Cloud or ground thinking…

Posted by on Feb 4, 2024 in Blog | 1 comment

pink clouds

I’m a big picture person. Perhaps it goes back to my days in the chess team at school, but as any chess player will tell you, you’ve got to play the game forward. You are always asking, “If I do this and they do that, then what. But what if they don’t, and do that instead…” and so it goes on. Before every move you brainstorm in dozens of different directions before you commit and move your queen three spaces to the right. You are constantly looking for new possibilities – both opportunities and threats. And there is nothing worse than the sinking realisation that you overlooked a path open to your opponent.

Trying to be ten steps ahead of the game has many merits, but it also has a downside. You can be so caught up in lofty possibilities that you forget what is happening right now. Even worse, while trying to solve the problems of the world, you might be blissfully unaware that you are creating a fair few in your local setting by simply not noticing the practical struggles facing the people you are living or working with.

I guess this is the difference between cloud and ground thinking. Both are really important and have a place. In an earlier era it was not uncommon to hear someone complain, “they are so heavenly minded that they are of no earthly use.” The retort was often, “and you are so earthly minded that you are of no heavenly use.”

It’s a false dualism, isn’t it?

We need to be oriented to the future and caught up in a bigger picture, but also totally in touch with what is going on now.

It works it’s way out in many different ways.

Sometimes we forget the hundreds of little details that need to be worked out on the ground before a big idea can become reality. Many idealists are little more than dreamers because they don’t ensure someone is sweating over the details. Or they might forget to back and adequately support the person working away at those details. Idealists and pragmatists need each other, just as ideas people need details people.

But it can also take a completely different form.

I recollect an incredibly sad conversation I had with a man about the collapse of his family. He chatted about the genuinely noble and sacrificial things he had put in place for them. By working himself to a frazzle he was confident that they would face a financial future free of worry. He was able to fund a raft of things that he had never had during his youth. “But,” he said with real remorse, “it turns out that they wanted me more than my money. They craved my time, not the endless international trips we can now afford. And somewhere in my excessive drive to get more and more for them, I lost them all. My wife, my kids, my friends. I don’t know who I am anymore… But I do know I am very alone.”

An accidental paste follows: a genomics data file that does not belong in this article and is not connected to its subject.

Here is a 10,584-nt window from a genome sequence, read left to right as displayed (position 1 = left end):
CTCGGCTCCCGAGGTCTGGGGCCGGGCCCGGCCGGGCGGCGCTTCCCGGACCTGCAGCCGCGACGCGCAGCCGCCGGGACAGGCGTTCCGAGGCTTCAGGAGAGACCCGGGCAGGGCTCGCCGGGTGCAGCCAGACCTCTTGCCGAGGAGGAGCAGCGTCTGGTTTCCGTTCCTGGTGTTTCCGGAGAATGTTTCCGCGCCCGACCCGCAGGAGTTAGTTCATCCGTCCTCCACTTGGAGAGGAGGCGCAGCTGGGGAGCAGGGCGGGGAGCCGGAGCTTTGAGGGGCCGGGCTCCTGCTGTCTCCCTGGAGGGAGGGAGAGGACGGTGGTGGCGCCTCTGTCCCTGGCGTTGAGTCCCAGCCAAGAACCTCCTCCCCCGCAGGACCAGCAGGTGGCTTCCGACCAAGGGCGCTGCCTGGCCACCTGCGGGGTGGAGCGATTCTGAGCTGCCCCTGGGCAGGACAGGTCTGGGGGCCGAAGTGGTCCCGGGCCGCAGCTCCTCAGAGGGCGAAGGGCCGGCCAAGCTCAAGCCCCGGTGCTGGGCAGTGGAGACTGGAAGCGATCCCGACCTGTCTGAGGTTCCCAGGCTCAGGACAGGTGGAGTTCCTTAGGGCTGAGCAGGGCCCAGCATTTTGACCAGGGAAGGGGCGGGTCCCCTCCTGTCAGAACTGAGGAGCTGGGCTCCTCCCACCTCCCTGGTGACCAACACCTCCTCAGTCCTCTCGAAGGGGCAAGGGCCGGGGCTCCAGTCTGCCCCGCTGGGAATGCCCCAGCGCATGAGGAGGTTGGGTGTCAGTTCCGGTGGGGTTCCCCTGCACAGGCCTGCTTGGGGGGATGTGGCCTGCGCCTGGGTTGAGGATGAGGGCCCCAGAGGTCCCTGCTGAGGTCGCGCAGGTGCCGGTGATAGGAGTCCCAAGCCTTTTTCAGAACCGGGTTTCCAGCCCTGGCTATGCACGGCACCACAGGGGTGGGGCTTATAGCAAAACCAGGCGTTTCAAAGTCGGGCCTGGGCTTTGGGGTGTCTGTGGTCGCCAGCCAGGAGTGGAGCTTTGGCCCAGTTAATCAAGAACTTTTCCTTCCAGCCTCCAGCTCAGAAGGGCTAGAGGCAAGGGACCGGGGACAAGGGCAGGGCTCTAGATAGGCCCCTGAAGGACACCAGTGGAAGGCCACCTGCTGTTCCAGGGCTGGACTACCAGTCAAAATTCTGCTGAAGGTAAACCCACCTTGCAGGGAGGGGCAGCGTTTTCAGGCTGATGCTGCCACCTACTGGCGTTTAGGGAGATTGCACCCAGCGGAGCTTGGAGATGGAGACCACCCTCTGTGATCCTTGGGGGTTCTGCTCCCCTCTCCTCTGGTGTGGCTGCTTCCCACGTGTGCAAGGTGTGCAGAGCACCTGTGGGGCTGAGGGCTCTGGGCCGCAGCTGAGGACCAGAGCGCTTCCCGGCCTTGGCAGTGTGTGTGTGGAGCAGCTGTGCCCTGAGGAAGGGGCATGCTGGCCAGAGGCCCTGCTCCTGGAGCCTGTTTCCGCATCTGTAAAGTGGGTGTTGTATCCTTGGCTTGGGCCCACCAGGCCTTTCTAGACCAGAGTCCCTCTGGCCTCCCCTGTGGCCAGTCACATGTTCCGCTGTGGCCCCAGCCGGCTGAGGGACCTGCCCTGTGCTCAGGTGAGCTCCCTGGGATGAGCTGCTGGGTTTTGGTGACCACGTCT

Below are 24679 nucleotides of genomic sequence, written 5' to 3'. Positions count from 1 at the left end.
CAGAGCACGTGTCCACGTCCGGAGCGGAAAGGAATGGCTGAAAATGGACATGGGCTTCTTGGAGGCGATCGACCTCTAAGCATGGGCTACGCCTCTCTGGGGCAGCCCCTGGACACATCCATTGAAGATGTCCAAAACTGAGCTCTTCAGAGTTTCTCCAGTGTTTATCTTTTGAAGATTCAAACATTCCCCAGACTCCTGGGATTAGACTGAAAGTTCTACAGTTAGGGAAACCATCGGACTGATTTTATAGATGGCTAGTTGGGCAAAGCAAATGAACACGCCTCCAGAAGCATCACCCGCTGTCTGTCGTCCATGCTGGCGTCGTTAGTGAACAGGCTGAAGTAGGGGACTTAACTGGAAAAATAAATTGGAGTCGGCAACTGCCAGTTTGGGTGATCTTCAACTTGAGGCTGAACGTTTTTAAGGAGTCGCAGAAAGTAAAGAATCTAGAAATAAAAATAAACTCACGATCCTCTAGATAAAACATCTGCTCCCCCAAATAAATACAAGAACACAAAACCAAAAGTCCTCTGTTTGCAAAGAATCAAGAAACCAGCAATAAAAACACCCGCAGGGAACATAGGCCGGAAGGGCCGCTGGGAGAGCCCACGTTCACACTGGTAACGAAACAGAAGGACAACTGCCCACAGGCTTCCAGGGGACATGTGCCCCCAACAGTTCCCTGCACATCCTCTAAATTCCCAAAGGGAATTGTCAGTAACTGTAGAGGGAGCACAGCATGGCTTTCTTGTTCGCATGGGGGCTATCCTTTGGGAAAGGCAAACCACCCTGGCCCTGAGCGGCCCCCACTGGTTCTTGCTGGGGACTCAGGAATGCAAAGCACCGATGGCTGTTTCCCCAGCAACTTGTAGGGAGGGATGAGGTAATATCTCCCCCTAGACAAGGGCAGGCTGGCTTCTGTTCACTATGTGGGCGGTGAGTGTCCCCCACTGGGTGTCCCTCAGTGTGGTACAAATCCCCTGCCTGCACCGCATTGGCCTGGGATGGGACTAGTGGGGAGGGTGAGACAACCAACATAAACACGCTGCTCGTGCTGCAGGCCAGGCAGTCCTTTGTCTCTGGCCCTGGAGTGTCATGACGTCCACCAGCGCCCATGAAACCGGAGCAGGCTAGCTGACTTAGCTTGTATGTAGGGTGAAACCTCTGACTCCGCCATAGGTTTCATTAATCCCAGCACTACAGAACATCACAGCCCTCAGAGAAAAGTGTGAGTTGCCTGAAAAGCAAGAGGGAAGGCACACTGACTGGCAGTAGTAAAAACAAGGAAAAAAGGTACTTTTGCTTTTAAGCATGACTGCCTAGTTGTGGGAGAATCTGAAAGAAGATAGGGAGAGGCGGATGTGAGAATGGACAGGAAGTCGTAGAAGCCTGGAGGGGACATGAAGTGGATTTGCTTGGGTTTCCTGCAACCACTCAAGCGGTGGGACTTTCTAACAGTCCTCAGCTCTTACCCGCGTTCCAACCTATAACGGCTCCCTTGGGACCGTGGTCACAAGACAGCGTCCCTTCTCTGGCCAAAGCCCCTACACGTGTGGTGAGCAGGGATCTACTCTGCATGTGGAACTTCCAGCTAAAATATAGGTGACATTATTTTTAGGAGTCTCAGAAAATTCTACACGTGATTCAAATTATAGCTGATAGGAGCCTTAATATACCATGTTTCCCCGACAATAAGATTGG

I saw another form of this in a conversation that now dates back decades. The person I was chatting to was caught up in serious moral compromise.

“How did it come to this?” I asked.

I knew how idealistic he was. He had done some pretty courageous things in the struggle against apartheid and remained a strong advocate for social justice. He had seen some really ugly things while striving to build a more beautiful world, but had never lost heart. He painted on a large canvas and saw with astonishing clarity the consequences of even mild injustices, and he worked against them with courage. But as he said that day, “when you see everyone else cutting corners, you start to think of a few you can cut yourself. And then you rationalise that you are so important that the usual rules don’t apply to you. And for a while it seemed like they didn’t… and they didn’t… until they did! And then it all came crashing down. One shattered marriage, kids who won’t speak to me, and I’m left wondering how I could have been so stupid.”

Cloud and ground. It’s an import juggle. If you don’t look up and aim for a bigger picture you can easily become parochial, petty and small. Only look at the bigger picture, and your current world can quickly shatter.

All this is simply to say, reach for the stars. Commit to the loftiest of ideals. Build a better world. But don’t forget to clock in to your home base. Chat to your neighbours. Play monopoly with your kids. Treasure your marriage. Remember your mortality. Listen for the whispers of God. Change the world.

As always, nice chatting…

Photo by Luis Quintero on

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One Comment

  1. Hi Brian,
    Sorry for not replying sooner, this sounds lie an extension of the chat we had last Friday!
    Very interesting and some deep thoughts here. Solving the conundrum of this issue will save a lot of people from falling from their aspired jobs.
    I received some guidance & encouragement on this the other day when my wife & I were reading Proverbs 29:14-15
    ‘The best insurance for a leader’s longevity is to demonstrate justice for the poor. 15 Experiencing many corrections and rebukes will make you wise. But if left to your own ways, you’ll bring disgrace to your parents’
    A path I am not sure to many leaders would like. Seems that the higher you climb in church leadership the lower you need to go in humility to keep the balance right. Something very hard to do by yourself.


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